Chiefland delays fire inspection fees

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By Mark Scohier, Staff writer

City Commissioners voted Monday night to postpone a decision about proposed fire inspection fees.

Chiefland Fire Chief John Ward said the fees, which would charge existing businesses $50 for yearly fire inspections would go toward offsetting the cost associated with inspections, permitting and plan reviews.

New businesses would also be charged $100 for the first $1,000 spent, $6.75 for each additional $1,000 up to $250,000, and $3.50 per every $1,000 over $250,000, according to figures provided by Ward.

Ward said the dollar amounts were based on a model provided by the city of Gainesville.

An additional 20 percent of the total would also be charged for commercial plan review.

Ward said the fees would be an important source of income for the fire department's already strained budget.

But the commissioners expressed some reservations about the specifics of the proposal.

Vice Mayor and Commissioner Teresa Barron said the fees should be based on the size of the job or the amount of time it takes.

Small businesses shouldn't be expected to pay the same fees that a large corporation does, she said.

The city commission voted to discuss the proposal further at the next meeting.

In other matters:

_ City Manager Grady Hartzog said the city made $5,455.75 from the recent auction of items the city no longer had use for. Two of the more notable items were a 1996 Ford flatbed truck and a John Deere mower.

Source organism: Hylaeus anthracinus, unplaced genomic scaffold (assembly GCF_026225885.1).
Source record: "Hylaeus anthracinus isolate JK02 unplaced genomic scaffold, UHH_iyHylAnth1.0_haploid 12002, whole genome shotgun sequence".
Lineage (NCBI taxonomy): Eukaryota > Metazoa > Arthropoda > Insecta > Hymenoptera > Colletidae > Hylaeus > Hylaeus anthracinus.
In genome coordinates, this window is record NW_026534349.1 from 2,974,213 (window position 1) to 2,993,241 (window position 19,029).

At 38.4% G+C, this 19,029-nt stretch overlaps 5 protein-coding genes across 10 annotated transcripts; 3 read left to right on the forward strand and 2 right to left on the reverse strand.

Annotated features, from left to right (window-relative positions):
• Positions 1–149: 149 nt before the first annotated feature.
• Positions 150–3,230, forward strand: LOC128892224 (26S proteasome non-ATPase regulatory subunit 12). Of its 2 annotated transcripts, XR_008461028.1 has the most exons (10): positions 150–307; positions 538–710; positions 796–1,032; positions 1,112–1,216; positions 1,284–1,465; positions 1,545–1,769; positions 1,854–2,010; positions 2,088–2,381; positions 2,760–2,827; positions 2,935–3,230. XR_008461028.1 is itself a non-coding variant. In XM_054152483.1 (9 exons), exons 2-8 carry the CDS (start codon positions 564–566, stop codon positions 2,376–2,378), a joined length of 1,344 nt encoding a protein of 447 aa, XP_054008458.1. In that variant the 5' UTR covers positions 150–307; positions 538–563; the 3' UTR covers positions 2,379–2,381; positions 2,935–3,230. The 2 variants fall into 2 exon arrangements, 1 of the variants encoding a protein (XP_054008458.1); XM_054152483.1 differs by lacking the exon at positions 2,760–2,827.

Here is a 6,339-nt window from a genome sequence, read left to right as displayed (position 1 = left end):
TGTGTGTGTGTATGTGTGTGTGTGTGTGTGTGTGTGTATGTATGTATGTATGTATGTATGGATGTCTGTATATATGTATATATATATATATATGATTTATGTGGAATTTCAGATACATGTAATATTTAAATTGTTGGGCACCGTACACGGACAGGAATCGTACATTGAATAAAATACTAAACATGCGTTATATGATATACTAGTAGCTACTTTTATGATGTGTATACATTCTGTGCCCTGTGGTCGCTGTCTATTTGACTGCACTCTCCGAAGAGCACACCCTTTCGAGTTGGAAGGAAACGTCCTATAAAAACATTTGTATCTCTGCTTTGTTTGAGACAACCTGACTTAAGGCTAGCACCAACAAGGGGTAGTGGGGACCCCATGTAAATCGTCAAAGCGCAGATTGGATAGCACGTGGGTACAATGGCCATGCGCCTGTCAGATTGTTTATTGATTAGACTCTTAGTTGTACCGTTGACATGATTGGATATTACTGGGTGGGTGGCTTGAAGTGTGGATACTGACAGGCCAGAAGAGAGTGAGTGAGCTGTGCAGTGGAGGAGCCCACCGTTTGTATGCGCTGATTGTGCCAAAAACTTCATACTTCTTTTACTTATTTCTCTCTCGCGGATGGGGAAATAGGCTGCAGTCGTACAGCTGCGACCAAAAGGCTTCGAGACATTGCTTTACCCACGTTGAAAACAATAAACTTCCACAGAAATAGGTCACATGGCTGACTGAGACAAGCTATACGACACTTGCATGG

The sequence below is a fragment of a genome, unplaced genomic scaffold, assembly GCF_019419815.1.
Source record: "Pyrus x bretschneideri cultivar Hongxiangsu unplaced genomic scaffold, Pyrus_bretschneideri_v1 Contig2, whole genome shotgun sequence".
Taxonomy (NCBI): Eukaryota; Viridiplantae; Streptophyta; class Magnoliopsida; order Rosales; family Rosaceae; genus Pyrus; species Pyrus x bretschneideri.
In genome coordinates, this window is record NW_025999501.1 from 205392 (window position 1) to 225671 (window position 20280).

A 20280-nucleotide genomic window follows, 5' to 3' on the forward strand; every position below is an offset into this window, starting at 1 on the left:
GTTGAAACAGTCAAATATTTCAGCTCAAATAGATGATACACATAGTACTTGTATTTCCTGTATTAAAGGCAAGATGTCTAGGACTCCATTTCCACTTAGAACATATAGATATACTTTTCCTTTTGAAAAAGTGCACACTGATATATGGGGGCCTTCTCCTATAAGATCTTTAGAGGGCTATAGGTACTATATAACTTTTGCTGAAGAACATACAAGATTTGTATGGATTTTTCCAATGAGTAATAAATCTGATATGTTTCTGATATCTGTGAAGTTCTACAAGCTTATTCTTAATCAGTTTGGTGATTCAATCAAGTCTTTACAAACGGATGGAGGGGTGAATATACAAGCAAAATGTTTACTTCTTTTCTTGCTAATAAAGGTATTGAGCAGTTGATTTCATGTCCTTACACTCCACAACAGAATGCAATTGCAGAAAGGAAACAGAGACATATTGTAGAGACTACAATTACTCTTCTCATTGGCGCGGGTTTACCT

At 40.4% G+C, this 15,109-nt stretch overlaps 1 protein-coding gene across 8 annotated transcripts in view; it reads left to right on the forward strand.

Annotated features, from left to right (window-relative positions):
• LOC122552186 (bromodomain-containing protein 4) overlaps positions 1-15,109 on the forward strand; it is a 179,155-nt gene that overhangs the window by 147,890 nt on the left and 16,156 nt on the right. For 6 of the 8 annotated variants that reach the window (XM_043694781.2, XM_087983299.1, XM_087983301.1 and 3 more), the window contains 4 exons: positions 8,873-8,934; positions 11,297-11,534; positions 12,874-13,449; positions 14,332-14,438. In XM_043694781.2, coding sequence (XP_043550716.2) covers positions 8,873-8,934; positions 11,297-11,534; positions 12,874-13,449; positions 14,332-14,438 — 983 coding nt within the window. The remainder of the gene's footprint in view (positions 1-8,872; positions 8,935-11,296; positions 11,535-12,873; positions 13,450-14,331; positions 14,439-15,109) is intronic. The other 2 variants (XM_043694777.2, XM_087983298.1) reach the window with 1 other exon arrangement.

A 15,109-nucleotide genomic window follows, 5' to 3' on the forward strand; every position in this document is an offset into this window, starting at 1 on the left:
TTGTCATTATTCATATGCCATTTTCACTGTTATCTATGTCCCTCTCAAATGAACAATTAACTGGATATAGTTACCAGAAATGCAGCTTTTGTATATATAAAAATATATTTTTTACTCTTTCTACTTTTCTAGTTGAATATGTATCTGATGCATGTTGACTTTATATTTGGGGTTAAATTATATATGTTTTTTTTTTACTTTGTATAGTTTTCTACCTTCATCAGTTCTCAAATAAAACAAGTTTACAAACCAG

_ City commissioners voted to redraft an ordinance that bans the location of a "sexually oriented business" within Chiefland City Limits. City Attorney Norm Fugate said the outright ban on such businesses is unconstitutional. So, officials want to make the ordinance comply with federal and state regulations. There are no current proposals for such a business in Chiefland, but by being proactive, Fugate said, officials will have greater control over where such an operation could be located

The city commission unanimously passed a motion to send a letter to the School Board of Levy County asking them to reconsider their denial of higher wages for Chiefland's school crossing guards. Currently, the areas four crossing guards each make $14 a day.

Police Chief Robert Douglas said keeping the crossing guards on staff is of the utmost importance.

" I'd hate to lose the ones we've got," he said.